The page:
Are You Prepared to Pay Your Taxes in Retirement?

Retirement

You’ve spent your life, or a good portion of it, preparing for retirement. You’ve educated yourself about Medicare in all its many types, Social Security, and all of your savings plans. But have you thought about taxes?

Retirement will certainly bring about surprises. You’ll spend more in one area than you predicted, and less in another. But Uncle Sam and the state that you call home can bring about the biggest retirement surprises of all.

Here are some important tax topics to remember when you’re working to secure your retirement income:

Tax-Deferred IRAs Don’t Necessarily Mean Tax-Free

If you have a Roth IRA, your contributions have been made after taxes. So when you’re ready to start taking withdrawals for retirement income, you won’t have taxes due. Roth contributions are limited, though, so it’s not likely to be your primary retirement income.

Traditional IRAs are taxed when you withdraw. So not only will you need to plan to pay taxes, you’ll also have to budget carefully to have the right amount of usable income after your taxes are paid. You can wait to take withdrawals, but not for long. Bankrate says you’ll have to begin taking out what you’ve put in once you turn 70 1/2.

Social Security is Taxable

Another surprise for some people is that Social Security benefits are taxable. But for many, this won’t be an issue. If your benefits total $32,000 or less, you’re probably safe from duty. More than that, and you’ll owe Uncle Sam and perhaps the state.

Although you probably can’t avoid paying taxes if you receive more than $32,000, you can make tax time a bit more manageable. Social Security can withhold taxes, the same way taxes were withheld from your work income, according to AARP.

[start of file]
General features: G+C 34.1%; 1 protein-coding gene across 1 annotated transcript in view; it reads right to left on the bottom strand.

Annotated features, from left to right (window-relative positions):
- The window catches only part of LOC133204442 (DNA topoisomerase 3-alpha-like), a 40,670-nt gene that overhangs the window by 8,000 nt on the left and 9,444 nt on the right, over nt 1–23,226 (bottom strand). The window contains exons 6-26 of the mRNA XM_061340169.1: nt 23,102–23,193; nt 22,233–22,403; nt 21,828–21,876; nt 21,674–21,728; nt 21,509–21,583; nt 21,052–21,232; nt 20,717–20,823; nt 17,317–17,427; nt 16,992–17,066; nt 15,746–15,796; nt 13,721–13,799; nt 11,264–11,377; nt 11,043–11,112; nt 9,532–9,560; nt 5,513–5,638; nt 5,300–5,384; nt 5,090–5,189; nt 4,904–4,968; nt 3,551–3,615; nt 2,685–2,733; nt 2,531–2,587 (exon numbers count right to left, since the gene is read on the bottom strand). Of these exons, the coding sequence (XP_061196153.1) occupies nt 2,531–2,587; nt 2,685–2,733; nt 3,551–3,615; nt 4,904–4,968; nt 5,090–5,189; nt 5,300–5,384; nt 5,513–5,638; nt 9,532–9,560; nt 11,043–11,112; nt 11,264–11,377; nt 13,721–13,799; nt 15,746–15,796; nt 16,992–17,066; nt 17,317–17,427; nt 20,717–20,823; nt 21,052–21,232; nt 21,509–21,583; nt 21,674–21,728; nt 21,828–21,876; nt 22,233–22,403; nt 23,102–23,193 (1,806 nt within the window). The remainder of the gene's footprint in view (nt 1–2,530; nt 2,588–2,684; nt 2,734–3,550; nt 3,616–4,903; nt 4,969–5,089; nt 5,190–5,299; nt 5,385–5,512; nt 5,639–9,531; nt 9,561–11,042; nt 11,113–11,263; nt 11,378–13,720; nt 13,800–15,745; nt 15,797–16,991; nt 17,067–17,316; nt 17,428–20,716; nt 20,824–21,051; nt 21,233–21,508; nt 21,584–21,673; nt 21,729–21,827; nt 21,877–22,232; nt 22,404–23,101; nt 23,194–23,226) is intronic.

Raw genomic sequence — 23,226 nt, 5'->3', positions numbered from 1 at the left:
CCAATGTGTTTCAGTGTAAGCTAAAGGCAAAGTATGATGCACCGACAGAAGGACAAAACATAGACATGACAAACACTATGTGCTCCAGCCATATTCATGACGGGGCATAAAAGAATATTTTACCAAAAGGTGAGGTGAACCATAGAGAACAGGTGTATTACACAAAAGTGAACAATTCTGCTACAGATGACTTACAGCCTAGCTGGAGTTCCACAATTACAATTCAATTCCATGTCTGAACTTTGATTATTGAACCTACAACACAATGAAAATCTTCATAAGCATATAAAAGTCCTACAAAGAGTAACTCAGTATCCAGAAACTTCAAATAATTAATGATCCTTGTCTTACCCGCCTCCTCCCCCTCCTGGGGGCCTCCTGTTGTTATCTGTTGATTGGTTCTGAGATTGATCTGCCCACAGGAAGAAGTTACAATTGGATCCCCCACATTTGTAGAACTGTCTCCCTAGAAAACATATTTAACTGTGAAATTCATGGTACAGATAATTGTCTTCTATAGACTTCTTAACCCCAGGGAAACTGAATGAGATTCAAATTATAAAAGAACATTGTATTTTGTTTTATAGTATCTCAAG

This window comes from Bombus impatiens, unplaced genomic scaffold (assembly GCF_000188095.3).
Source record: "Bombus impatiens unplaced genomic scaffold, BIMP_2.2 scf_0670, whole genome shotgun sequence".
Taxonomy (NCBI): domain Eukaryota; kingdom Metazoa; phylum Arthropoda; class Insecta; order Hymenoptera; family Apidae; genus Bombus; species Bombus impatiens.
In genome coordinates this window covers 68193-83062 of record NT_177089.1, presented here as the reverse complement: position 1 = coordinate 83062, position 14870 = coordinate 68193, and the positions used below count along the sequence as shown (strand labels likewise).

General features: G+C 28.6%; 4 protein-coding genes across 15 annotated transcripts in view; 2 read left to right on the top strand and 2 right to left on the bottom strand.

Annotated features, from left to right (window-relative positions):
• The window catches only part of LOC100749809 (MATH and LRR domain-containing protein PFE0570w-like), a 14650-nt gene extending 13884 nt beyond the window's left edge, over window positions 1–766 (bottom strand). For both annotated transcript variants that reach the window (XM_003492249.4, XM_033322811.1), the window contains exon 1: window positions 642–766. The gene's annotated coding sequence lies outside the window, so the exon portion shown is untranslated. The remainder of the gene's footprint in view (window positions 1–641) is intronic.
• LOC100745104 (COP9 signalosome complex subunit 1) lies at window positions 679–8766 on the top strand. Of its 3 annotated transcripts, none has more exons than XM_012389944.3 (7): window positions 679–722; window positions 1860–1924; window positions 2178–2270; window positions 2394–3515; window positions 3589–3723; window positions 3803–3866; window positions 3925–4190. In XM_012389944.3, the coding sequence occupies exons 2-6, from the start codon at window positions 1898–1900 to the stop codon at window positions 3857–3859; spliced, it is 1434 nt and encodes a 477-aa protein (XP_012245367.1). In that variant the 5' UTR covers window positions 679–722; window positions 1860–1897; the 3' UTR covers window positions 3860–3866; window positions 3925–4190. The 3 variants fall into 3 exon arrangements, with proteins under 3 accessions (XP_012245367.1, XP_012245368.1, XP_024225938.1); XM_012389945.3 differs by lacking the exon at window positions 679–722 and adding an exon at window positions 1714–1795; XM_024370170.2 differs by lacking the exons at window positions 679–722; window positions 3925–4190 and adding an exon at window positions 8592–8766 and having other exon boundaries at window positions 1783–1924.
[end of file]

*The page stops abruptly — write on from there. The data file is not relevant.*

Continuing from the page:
Retirement

Taxes on Investments Can Vary Greatly

There’s no single tax rate for investments — they can vary a lot. For example, Bankrate says some qualified dividends and capital gains are taxed at a lower rate than income. But if you’ve invested in bonds, the interest will be taxed the same as income. One important difference is municipal bonds, which are usually exempt from taxes.

You’ll need to micro-manage taxable investments, recommends Bankrate. Striking a good balance is critical for helping you dodge a major tax hit.This is also true for investments that don’t generate income.

Life Insurance is Taxable at Different Rates

Life insurance protects loved ones after your death, so tax questions about it might not occur to you at all. If you leave your life insurance untouched for beneficiaries, it should be tax-free for them. But you might not know that you often can dip into your life insurance, up to the amount that you paid in, and receive tax-free retirement income during your lifetime.

Annuities are another type of life insurance, but they have different tax implications from traditional policies. With an annuity, you have designated retirement income that you can receive as a lump sum or a steady stream until your death. Some even provide a life stream plus pay the balance to a beneficiary. Unlike traditional life insurance, annuities come with a tax burden on part, but not all, of the income, according to Bankrate.

Retirement

Where You Live Makes a Difference

Think warm weather and sunny skies are what draws retirees to the Sunshine State? Not entirely. Florida doesn’t have state income tax, and it’s not the only one. If you live in or relocate to a state without income tax, your burden will be reduced dramatically.

Be aware of hidden costs of living in states without income tax. For example, Florida’s sales tax ranges from 6 to 7.5 percent. In Tennessee, another state without income tax, the general sales tax rate is 5 percent, but local sales tax rates can bump that up to 9.75 percent.

There’s a lot of truth to the old saying that there are two universal debts that must be paid — death and taxes. You can’t control the former. But for taxes, you can control some, and be prepared for the rest.

A financial advisor is one of the best investments of both time and money that you can make for your future. There is so much to learn, and information changes constantly. New Retirement can connect you with the right advisor who can clear away the haze and help you chart a course for a retirement where surprises are the exception and not the rule.

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